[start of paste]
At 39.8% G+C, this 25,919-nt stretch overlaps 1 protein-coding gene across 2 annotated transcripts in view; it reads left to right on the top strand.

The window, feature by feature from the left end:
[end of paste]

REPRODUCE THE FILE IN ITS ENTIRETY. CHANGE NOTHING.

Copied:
At 39.8% G+C, this 25,919-nt stretch overlaps 1 protein-coding gene across 2 annotated transcripts in view; it reads left to right on the top strand.

The window, feature by feature from the left end: